# Units of measurement

In mechanics, there are several units of measurement commonly used to quantify different physical quantities. Here are some of the key units of measurement used in mechanics:

Meter (m): The fundamental unit of length in the International System of Units (SI). It is defined as the distance traveled by light in a vacuum during a specific time interval.

Kilometer (km): Equal to 1,000 meters.

Centimeter (cm): Equal to one-hundredth (1/100) of a meter.

Millimeter (mm): Equal to one-thousandth (1/1,000) of a meter.

Inch (in): A non-SI unit of length commonly used in some countries. One inch is approximately equal to 2.54 centimeters.

Foot (ft): A non-SI unit of length commonly used in the United States and some other countries that have not adopted the metric system. It is defined as 0.3048 meters, meaning that one foot is approximately equal to 0.3048 meters. The foot is subdivided into 12 inches, and there are 3 feet in a yard. The foot is primarily used in everyday measurements of height, distance, and building construction in countries that have not fully transitioned to the metric system.

Kilogram (kg): The fundamental unit of mass in the SI system. It is defined as the mass of the International Prototype of the Kilogram, a platinum-iridium cylinder kept at the International Bureau of Weights and Measures in France.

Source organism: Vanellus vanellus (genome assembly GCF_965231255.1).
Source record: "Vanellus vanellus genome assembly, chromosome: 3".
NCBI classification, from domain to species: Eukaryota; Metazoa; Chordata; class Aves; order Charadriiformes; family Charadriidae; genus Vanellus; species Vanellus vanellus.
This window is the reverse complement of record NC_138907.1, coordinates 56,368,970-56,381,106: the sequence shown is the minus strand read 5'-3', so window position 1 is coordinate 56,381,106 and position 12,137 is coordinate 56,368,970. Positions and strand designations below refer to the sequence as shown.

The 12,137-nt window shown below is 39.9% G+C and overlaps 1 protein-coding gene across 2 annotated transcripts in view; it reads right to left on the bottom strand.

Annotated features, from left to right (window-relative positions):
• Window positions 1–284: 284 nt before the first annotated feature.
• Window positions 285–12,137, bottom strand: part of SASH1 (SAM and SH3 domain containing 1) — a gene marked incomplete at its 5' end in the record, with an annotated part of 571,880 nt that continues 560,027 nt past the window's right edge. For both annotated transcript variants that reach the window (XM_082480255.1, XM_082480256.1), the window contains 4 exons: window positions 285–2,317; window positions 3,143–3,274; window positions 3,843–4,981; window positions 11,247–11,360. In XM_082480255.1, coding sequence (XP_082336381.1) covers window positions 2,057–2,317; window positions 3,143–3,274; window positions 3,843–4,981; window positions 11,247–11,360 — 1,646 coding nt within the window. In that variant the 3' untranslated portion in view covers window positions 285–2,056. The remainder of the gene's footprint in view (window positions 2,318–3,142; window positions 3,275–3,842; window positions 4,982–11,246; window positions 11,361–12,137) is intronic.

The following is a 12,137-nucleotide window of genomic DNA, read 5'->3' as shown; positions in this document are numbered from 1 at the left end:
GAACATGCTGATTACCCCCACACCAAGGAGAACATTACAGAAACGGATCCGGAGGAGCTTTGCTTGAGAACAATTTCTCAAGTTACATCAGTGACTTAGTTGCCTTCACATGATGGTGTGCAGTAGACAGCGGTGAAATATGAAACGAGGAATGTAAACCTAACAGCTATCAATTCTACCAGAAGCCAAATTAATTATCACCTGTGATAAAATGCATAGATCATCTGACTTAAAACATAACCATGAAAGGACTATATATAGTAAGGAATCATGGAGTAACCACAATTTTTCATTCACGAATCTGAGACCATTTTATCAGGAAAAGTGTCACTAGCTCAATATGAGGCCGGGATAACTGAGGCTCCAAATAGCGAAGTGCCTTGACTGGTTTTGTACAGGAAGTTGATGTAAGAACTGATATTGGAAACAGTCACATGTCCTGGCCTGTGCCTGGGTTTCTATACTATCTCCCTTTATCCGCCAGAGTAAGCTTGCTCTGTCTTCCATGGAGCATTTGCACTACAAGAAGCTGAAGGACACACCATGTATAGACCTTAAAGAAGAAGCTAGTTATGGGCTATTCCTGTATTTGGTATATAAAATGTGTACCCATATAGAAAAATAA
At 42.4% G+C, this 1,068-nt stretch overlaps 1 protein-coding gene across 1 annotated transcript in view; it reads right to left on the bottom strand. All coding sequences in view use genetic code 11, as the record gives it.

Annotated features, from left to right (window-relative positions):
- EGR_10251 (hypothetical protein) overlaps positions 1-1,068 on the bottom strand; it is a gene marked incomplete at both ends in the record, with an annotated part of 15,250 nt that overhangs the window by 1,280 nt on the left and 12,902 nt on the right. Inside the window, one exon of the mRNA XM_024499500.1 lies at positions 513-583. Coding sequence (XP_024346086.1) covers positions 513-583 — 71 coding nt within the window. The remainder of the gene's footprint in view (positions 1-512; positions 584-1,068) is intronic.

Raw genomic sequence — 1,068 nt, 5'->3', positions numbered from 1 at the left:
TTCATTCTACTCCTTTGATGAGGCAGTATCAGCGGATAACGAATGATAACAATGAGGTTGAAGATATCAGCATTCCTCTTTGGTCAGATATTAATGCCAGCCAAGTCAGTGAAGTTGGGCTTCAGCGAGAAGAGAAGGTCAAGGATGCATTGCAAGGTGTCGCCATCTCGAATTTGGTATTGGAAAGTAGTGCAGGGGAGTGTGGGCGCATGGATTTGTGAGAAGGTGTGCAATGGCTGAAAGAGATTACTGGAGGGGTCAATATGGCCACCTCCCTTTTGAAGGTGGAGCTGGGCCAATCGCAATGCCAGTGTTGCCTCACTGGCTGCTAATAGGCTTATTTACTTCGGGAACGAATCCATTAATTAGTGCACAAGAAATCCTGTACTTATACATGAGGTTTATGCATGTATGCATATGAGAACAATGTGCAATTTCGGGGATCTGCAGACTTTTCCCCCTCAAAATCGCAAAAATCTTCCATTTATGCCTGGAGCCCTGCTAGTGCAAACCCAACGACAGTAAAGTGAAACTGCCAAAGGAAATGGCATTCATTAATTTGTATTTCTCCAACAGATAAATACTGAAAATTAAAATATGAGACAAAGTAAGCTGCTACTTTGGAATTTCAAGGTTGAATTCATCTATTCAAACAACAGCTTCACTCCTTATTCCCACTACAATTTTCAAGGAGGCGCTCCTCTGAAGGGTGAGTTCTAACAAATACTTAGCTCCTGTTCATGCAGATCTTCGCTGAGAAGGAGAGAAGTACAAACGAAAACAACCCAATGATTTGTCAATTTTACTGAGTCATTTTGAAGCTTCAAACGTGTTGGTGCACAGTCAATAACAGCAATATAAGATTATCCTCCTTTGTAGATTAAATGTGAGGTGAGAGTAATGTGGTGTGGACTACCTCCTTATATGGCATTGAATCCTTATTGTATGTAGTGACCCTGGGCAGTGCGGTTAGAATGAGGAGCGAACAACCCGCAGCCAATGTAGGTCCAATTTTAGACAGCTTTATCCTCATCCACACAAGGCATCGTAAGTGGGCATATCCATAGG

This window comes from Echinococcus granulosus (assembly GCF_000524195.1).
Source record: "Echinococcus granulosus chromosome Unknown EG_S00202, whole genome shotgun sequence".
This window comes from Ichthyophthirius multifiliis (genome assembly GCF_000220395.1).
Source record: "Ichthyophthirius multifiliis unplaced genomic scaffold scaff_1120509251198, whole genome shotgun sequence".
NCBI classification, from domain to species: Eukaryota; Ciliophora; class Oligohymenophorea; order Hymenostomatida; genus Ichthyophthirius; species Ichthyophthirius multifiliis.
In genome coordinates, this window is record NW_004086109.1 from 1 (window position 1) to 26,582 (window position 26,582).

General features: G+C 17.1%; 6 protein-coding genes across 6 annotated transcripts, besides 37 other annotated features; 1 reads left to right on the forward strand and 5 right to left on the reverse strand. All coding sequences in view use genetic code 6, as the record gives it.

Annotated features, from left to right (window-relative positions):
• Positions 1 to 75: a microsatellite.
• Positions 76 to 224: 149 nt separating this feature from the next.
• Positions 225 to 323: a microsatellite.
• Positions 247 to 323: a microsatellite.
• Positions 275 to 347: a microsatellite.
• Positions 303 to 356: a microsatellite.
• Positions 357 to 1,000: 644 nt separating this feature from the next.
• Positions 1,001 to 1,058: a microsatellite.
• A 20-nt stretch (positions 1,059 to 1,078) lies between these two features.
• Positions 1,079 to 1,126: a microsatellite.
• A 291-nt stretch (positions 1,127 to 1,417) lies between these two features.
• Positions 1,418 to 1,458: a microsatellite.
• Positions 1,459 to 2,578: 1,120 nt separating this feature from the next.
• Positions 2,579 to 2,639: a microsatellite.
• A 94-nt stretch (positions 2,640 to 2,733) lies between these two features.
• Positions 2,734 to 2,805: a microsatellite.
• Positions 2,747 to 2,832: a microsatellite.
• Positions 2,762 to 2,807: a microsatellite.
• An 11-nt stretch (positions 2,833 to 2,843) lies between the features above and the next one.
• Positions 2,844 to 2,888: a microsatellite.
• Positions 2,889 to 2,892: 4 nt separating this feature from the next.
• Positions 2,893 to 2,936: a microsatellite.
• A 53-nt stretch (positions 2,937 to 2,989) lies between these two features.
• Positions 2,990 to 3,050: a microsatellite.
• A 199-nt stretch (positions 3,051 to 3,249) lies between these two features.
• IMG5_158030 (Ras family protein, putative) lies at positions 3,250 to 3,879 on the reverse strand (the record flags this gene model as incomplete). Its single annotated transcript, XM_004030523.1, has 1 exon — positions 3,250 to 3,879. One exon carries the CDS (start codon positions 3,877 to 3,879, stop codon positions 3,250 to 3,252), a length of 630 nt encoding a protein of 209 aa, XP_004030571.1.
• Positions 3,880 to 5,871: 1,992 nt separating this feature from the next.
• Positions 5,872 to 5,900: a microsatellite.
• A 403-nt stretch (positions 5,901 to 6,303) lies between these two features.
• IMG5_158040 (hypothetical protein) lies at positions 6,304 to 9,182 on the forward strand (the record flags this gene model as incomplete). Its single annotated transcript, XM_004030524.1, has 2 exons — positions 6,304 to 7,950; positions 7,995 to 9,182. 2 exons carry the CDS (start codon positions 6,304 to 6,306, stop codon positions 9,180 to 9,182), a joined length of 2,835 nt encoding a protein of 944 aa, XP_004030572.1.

Gram (g): Equal to one-thousandth (1/1,000) of a kilogram.

Second (s): The fundamental unit of time in the SI system. It is defined as the duration of 9,192,631,770 oscillations of the radiation corresponding to the transition between two hyperfine levels of the cesium-133 atom.

Newton (N): The unit of force in the SI system. It is defined as the force required to accelerate a one-kilogram mass by one meter per second squared (1 N = 1 kg·m/s²).

Meter per second (m/s): The SI unit of velocity. It represents the displacement in meters divided by the time in seconds.

Meter per second squared (m/s²): The SI unit of acceleration. It represents the change in velocity per unit time.

These are just a few examples of the units of measurement used in mechanics. Depending on the specific physical quantity being measured, there are additional units such as energy (joule), power (watt), pressure (pascal), and many others that are commonly used in mechanics and related fields.